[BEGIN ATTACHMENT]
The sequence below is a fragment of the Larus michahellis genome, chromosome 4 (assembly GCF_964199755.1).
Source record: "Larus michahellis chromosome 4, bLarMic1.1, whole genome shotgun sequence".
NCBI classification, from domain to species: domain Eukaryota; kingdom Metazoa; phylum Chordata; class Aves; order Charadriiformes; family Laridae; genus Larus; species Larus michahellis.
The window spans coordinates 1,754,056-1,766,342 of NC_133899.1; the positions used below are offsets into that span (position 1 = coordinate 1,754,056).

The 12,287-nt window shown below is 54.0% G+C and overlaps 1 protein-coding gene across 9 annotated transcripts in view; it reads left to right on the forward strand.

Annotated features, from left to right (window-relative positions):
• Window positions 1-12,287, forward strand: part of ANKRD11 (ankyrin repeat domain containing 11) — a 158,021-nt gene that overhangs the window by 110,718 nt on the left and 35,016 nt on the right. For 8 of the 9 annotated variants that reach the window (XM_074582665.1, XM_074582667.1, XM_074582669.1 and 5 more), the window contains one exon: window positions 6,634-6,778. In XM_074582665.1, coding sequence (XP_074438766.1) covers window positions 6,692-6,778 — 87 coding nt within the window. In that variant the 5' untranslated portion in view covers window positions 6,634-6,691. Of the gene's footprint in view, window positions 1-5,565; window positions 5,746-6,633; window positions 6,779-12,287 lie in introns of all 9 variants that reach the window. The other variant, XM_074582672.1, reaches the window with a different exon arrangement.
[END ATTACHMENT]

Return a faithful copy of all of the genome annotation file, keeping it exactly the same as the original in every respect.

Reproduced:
The sequence below is a fragment of the Larus michahellis genome, chromosome 4 (assembly GCF_964199755.1).
Source record: "Larus michahellis chromosome 4, bLarMic1.1, whole genome shotgun sequence".
NCBI classification, from domain to species: domain Eukaryota; kingdom Metazoa; phylum Chordata; class Aves; order Charadriiformes; family Laridae; genus Larus; species Larus michahellis.
The window spans coordinates 1,754,056-1,766,342 of NC_133899.1; the positions used below are offsets into that span (position 1 = coordinate 1,754,056).

The 12,287-nt window shown below is 54.0% G+C and overlaps 1 protein-coding gene across 9 annotated transcripts in view; it reads left to right on the forward strand.

Annotated features, from left to right (window-relative positions):
• Window positions 1-12,287, forward strand: part of ANKRD11 (ankyrin repeat domain containing 11) — a 158,021-nt gene that overhangs the window by 110,718 nt on the left and 35,016 nt on the right. For 8 of the 9 annotated variants that reach the window (XM_074582665.1, XM_074582667.1, XM_074582669.1 and 5 more), the window contains one exon: window positions 6,634-6,778. In XM_074582665.1, coding sequence (XP_074438766.1) covers window positions 6,692-6,778 — 87 coding nt within the window. In that variant the 5' untranslated portion in view covers window positions 6,634-6,691. Of the gene's footprint in view, window positions 1-5,565; window positions 5,746-6,633; window positions 6,779-12,287 lie in introns of all 9 variants that reach the window. The other variant, XM_074582672.1, reaches the window with a different exon arrangement.